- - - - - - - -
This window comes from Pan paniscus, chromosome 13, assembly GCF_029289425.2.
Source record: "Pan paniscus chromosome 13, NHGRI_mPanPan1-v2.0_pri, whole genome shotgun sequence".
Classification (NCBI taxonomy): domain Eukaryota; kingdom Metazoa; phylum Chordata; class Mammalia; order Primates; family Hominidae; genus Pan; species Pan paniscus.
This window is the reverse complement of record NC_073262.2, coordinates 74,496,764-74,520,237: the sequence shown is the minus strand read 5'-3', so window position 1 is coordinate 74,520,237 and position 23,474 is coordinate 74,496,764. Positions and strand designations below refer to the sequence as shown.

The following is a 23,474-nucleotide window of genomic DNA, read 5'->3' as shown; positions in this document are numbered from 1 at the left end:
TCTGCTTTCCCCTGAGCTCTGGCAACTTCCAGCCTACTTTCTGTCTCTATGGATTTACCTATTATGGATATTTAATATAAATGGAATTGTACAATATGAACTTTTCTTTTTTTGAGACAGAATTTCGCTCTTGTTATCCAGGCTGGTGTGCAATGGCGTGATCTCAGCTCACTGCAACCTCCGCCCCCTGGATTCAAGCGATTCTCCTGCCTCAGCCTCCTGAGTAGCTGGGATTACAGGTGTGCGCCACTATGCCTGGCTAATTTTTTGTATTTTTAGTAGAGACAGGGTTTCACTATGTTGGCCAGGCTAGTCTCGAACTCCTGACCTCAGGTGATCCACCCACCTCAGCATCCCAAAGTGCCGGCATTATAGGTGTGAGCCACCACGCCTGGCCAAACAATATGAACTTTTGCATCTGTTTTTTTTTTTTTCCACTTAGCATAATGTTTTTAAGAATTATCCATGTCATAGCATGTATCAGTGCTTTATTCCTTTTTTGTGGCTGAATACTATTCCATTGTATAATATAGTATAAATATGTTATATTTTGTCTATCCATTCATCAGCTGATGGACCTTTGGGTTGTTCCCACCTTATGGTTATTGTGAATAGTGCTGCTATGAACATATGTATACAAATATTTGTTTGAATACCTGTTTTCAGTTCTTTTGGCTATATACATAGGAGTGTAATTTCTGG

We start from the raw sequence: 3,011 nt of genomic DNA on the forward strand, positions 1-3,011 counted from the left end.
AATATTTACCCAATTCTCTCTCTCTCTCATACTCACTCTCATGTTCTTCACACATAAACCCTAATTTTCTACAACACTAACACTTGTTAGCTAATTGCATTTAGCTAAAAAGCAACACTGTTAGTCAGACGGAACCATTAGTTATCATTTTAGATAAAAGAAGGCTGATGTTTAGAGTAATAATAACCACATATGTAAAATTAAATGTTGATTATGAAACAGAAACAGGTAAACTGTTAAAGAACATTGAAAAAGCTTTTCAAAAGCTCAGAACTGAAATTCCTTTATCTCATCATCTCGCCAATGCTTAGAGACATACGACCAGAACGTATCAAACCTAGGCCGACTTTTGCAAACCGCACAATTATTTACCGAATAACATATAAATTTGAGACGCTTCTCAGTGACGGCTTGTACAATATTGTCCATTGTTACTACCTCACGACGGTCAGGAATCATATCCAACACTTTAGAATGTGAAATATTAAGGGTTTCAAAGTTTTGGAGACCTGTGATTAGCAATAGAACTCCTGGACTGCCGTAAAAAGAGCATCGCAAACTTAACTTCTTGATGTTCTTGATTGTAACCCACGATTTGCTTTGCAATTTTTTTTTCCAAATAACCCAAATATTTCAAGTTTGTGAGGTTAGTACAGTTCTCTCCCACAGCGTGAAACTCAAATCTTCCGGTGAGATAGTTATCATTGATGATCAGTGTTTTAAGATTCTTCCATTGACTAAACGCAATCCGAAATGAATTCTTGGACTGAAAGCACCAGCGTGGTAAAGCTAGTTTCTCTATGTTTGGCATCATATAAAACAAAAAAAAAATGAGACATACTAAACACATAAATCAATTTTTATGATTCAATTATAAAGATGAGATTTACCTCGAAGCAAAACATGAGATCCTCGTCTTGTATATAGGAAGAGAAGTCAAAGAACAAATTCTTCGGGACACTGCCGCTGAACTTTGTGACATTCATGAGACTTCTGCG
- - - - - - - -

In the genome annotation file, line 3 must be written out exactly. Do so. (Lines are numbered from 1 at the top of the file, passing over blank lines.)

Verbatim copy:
Classification (NCBI taxonomy): domain Eukaryota; kingdom Metazoa; phylum Chordata; class Mammalia; order Primates; family Hominidae; genus Pan; species Pan paniscus.